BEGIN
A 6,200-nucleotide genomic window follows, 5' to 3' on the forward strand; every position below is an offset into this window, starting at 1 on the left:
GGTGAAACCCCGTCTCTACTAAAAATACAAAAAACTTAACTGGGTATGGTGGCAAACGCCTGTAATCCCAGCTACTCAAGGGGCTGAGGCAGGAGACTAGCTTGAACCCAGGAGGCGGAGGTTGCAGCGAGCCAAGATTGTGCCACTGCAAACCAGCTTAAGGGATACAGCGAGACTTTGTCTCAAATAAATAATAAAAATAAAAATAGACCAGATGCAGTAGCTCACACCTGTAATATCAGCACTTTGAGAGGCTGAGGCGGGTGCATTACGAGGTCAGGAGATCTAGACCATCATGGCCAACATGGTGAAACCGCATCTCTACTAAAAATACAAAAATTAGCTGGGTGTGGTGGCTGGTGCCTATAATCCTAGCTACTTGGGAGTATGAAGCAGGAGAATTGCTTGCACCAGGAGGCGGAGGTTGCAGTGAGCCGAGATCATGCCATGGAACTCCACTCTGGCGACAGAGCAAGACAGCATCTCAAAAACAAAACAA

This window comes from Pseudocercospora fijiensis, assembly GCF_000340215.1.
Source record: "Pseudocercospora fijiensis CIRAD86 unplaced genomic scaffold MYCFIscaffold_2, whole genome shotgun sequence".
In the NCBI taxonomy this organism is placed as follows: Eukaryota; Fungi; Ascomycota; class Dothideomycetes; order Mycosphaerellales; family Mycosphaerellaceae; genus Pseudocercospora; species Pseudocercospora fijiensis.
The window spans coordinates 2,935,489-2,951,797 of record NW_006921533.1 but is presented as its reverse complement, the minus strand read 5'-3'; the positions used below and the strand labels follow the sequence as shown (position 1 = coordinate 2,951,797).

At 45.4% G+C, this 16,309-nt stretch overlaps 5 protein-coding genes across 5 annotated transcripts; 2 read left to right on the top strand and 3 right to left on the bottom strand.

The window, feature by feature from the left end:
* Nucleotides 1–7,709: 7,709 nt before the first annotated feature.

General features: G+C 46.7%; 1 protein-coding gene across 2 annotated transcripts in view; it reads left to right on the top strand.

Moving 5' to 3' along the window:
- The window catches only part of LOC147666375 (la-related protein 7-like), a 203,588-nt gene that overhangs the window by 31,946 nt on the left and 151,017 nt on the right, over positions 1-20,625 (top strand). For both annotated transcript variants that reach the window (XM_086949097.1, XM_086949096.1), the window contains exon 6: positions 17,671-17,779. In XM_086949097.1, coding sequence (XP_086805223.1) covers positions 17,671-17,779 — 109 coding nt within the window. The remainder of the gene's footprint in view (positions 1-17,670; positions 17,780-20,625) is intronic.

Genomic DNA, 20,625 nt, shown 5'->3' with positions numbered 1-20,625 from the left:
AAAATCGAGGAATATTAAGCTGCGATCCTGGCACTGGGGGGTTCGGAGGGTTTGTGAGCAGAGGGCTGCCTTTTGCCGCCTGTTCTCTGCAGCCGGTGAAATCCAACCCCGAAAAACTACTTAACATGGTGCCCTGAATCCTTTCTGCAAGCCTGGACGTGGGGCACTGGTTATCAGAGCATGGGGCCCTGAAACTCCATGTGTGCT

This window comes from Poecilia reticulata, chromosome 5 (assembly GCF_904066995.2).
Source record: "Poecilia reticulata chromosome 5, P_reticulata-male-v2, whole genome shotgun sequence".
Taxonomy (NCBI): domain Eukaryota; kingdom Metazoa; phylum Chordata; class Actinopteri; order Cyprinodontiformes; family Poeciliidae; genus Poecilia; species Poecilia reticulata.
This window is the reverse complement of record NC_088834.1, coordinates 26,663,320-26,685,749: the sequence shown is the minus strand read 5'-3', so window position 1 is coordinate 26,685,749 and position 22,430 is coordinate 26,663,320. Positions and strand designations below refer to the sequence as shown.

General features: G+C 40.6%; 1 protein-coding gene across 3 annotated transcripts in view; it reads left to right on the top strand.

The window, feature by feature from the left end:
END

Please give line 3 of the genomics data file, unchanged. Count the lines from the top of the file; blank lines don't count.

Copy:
This window comes from Pseudocercospora fijiensis, assembly GCF_000340215.1.